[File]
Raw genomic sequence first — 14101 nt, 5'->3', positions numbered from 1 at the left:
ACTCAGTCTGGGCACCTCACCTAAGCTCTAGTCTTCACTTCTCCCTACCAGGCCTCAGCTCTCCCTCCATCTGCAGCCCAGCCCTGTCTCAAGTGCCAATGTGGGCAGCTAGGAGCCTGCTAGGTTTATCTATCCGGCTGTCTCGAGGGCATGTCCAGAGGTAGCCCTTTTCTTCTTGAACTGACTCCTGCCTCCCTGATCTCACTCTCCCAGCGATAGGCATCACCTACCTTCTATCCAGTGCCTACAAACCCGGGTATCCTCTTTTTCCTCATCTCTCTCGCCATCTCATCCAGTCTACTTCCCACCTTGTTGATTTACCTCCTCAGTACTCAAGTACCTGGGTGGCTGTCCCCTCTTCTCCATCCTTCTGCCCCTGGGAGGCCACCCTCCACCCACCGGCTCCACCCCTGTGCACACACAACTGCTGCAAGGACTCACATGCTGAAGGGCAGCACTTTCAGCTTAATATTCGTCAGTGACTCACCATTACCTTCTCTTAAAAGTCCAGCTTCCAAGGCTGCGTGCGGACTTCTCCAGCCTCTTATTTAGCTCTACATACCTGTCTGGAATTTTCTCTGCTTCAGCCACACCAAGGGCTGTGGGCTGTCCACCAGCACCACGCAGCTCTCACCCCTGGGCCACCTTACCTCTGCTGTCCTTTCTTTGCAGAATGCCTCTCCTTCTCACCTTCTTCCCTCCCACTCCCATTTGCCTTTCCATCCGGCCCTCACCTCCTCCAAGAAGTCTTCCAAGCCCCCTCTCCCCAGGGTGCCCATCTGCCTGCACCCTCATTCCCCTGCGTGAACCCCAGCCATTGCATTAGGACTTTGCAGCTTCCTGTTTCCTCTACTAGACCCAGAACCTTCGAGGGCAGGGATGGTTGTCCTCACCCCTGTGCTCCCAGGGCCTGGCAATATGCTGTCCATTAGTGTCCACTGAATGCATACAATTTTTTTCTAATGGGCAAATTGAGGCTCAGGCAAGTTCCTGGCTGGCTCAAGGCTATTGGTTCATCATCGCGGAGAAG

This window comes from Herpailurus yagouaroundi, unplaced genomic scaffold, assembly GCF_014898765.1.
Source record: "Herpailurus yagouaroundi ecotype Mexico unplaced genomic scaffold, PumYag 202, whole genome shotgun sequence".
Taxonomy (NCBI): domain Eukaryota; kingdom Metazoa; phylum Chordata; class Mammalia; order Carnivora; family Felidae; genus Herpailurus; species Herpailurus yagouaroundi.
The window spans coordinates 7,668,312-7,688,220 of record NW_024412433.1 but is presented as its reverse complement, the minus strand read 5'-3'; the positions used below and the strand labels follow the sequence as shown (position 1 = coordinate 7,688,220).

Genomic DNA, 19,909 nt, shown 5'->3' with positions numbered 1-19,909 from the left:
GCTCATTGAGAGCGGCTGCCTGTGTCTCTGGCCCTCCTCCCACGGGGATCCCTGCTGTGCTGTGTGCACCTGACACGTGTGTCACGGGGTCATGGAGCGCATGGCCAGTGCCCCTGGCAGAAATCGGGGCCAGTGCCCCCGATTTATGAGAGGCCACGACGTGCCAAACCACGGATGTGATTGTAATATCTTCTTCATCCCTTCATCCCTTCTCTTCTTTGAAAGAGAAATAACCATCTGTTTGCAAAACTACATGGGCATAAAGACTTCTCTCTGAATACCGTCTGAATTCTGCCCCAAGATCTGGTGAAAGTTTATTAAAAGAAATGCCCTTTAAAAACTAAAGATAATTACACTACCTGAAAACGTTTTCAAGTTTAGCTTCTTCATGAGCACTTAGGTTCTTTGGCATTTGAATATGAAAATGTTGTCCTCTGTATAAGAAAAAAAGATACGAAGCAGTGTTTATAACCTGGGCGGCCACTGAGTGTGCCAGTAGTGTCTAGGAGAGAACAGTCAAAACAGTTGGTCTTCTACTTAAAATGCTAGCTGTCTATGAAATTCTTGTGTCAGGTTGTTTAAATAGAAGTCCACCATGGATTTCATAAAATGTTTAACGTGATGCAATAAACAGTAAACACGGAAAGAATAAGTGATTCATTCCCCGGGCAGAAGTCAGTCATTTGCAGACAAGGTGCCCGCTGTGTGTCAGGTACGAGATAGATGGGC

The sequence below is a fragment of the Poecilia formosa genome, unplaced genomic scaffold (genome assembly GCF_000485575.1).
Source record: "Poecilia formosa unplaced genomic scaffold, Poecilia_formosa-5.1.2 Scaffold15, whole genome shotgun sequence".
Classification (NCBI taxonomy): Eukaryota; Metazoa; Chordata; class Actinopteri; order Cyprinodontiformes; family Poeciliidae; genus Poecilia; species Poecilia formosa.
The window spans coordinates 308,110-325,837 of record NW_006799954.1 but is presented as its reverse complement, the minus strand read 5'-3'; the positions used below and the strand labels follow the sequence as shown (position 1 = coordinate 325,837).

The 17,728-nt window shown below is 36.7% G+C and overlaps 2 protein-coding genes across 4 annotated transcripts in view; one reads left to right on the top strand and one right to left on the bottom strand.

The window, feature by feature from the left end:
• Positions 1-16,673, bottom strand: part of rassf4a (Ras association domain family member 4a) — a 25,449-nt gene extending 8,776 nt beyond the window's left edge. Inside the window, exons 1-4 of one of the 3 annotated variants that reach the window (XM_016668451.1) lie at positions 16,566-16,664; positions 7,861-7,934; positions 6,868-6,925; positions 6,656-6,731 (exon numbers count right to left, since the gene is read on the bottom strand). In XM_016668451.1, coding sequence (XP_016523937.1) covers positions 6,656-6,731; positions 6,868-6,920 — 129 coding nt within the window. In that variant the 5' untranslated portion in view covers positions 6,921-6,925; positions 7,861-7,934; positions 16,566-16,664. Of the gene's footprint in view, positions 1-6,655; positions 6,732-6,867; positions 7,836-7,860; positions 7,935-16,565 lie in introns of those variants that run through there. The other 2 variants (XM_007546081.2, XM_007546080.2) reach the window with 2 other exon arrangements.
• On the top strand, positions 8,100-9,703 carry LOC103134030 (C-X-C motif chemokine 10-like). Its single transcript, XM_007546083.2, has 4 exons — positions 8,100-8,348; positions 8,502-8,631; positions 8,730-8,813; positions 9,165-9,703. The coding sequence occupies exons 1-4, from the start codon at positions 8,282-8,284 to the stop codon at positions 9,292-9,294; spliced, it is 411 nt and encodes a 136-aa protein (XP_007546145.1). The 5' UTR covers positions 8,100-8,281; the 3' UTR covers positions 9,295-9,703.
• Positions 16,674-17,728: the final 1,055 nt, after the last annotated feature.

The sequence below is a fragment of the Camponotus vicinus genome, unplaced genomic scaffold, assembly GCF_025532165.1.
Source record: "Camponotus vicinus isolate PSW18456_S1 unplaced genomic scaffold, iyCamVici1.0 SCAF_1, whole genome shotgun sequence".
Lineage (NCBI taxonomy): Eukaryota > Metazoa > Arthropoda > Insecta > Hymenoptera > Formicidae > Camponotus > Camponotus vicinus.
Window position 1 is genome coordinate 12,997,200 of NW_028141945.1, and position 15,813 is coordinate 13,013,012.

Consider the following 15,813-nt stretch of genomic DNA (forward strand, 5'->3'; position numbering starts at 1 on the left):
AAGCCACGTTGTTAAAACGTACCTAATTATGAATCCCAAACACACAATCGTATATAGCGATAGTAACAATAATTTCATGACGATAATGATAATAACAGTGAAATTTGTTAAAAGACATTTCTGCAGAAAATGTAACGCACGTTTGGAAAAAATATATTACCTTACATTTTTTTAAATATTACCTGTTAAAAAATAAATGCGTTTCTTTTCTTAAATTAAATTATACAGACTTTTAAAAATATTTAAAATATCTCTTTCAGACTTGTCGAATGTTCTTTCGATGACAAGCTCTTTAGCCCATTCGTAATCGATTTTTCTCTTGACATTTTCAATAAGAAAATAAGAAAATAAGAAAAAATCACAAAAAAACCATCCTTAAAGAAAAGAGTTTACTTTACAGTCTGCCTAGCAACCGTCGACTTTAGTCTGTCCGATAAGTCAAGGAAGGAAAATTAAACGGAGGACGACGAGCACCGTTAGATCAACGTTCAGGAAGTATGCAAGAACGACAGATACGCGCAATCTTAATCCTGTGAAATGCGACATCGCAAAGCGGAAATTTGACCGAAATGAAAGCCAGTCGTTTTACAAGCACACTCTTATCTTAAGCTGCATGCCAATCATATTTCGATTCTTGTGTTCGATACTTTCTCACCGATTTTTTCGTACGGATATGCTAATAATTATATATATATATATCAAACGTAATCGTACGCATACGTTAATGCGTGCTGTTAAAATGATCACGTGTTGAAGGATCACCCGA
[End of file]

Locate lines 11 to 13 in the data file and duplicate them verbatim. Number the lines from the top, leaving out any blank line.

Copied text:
Classification (NCBI taxonomy): Eukaryota; Metazoa; Chordata; class Actinopteri; order Cyprinodontiformes; family Poeciliidae; genus Poecilia; species Poecilia formosa.
The window spans coordinates 308,110-325,837 of record NW_006799954.1 but is presented as its reverse complement, the minus strand read 5'-3'; the positions used below and the strand labels follow the sequence as shown (position 1 = coordinate 325,837).

The 17,728-nt window shown below is 36.7% G+C and overlaps 2 protein-coding genes across 4 annotated transcripts in view; one reads left to right on the top strand and one right to left on the bottom strand.